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Are firms credit constrained? Answers from a Swedish credit registry

Author(s): Niklas Amberg, Tor Jacobson, Vincenzo Quadrini, Anna Rogantini Picco

Date published: Jun 2023

SUERF Policy Brief, No 623*

By Niklas Amberg (Sveriges Riksbank), Tor Jacobson (Sveriges Riksbank), Vincenzo Quadrini (USC Marshall School of Business), and Anna Rogantini Picco (Sveriges Riksbank)

*The opinions expressed in this article are the sole responsibility of the authors and should not be interpreted as reflecting the views of Sveriges Riksbank.

JEL codes: D22, E44, G21, G32.
Keywords: Credit constraints, uncertainty, credit lines, precautionary behavior.

Download: SUERF Policy Brief, No 623SUERF Policy Brief, No 623 (0.6 MB)

Are credit constraints an important and widespread phenomenon in the corporate sector? In a recent working paper (Amberg et al., 2023), we use an administrative Swedish credit register to document that firms throughout the size distribution—from micro-sized enterprises to the largest firms in the economy—have access to fairly large amounts of unused and reasonably priced borrowing capacity via credit lines. This implies that they are unconstrained according to conventional definitions of credit constraints. We argue, however, that the conventional view that credit constraints are widespread and important can be reconciled with the empirical facts outlined in the paper if we adopt a dynamic conception of credit constraints. In this policy brief, we summarize the main empirical facts from our paper and explain how they can be reconciled with the view that credit constraints matter.

Credit constraints are a widespread impediment to firms’ ability to develop and grow, according to a large literature in economics and finance (see, for example, Campello et al., 2010, and Banerjee and Duflo, 2014). The view is, broadly speaking, that firms have access to profitable investment opportunities, but cannot take advantage of them because they are unable to raise sufficient amounts of external finance or because the cost of doing so is excessively high. Small firms are typically thought to have a harder time obtaining external finance and therefore to be particularly hampered by credit constraints (see, for example, Gertler and Gilchrist, 1994, and Chodorow-Reich, 2014). A large literature argues, moreover, that credit constraints are important not only for understanding the behavior and development of firms at the microeconomic level, but also for understanding macroeconomic dynamics, such as the transmission of monetary policy to the real economy.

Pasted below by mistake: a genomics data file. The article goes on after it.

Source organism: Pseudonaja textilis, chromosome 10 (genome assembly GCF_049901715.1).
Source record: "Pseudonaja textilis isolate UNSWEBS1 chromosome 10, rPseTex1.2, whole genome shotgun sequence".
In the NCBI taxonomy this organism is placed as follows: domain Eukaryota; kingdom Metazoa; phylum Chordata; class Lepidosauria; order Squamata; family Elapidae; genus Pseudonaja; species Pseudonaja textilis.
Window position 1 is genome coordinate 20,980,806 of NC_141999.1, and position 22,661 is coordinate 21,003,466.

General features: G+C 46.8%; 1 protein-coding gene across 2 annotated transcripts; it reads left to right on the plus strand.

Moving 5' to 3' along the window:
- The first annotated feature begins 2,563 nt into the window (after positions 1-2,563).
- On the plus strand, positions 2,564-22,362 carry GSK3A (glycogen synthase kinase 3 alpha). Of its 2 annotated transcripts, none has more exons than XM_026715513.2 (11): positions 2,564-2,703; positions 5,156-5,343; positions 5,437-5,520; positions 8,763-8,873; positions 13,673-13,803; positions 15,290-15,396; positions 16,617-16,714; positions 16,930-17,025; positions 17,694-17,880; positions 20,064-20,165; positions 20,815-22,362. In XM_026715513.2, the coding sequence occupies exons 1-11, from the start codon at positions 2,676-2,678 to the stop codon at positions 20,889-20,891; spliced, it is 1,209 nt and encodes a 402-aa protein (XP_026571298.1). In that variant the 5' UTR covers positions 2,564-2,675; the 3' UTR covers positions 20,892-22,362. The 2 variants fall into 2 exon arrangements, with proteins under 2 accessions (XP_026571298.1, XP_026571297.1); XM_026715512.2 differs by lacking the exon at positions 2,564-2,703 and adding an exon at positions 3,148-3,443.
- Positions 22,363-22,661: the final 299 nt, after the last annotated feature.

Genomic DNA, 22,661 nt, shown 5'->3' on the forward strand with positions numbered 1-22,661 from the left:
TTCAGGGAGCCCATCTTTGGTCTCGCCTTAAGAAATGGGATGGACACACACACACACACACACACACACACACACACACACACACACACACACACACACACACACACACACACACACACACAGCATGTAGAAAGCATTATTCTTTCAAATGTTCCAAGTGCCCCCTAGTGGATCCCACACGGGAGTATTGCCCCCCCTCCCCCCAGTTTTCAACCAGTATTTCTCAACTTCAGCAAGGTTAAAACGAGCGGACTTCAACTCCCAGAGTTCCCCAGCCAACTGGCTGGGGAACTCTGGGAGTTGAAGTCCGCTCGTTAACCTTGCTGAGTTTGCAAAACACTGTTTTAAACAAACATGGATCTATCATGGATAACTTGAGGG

How well does the conventional view about credit constraints fit basic empirical facts about firms’ access to credit? In a recent working paper, we use an administrative Swedish credit register—comprising nearly every corporate loan extended by Swedish banks at monthly frequency—to take a closer look at this question (Amberg et al., 2023). Our focus is on credit lines, a type of bank loan in which the bank sets a credit limit for the firm and then allows the firm to borrow as much as it wants as long as it stays below the limit. When obtaining a credit line, the firm pays a fixed fee for the maintenance of the facility as a whole, but interests only on the amount that it is actually using. We focus on credit lines partly because they account for the majority of banks’ commercial lending in most developed economies, and partly because their structure—where one directly observes the limit and the used amount separately—is quite informative when studying credit constraints.

Five stylized facts about firms’ access to and use of credit lines

In the paper, we document five stylized facts about firms’ access to and use of credit lines, summarized below and illustrated in Figures 1 and 2.
  1. Credit lines are widespread and sizable. Almost half of all non-financial firms in Sweden have at least one credit line from a bank. Hence, a substantial share of the non-financial firms in the economy are able to draw bank credit on demand and without notifying the bank in advance. Conditional on having a credit line, the committed amount on average equals 16 percent of the firm’s net assets, or more than five times its monthly labor costs. Credit lines are thus not only common, but also provide firms with an economically significant amount of borrowing capacity.
  2. Credit lines are not heavily used. The average utilization rate on credit lines—defined as the ratio of drawn to committed amount—is only 26 percent, and the undrawn amount on average equals more than 10 percent of the firm’s assets, or almost three times its monthly labor costs. The average firm could thus significantly expand its operations by increasing the utilization of the credit it has already been granted.
  3. Credit lines are not prohibitively expensive. The average interest rate paid on the drawn amount of credit lines is three percent during our sample period (2019 and onwards). The rate decreases over the size distribution, going from 4.5 percent in the bottom decile to 2.2 percent in the top percentile. Credit-line interest rates are thus much lower than the return on equity for most firms, which means that firms with access to credit lines face low marginal costs of borrowing.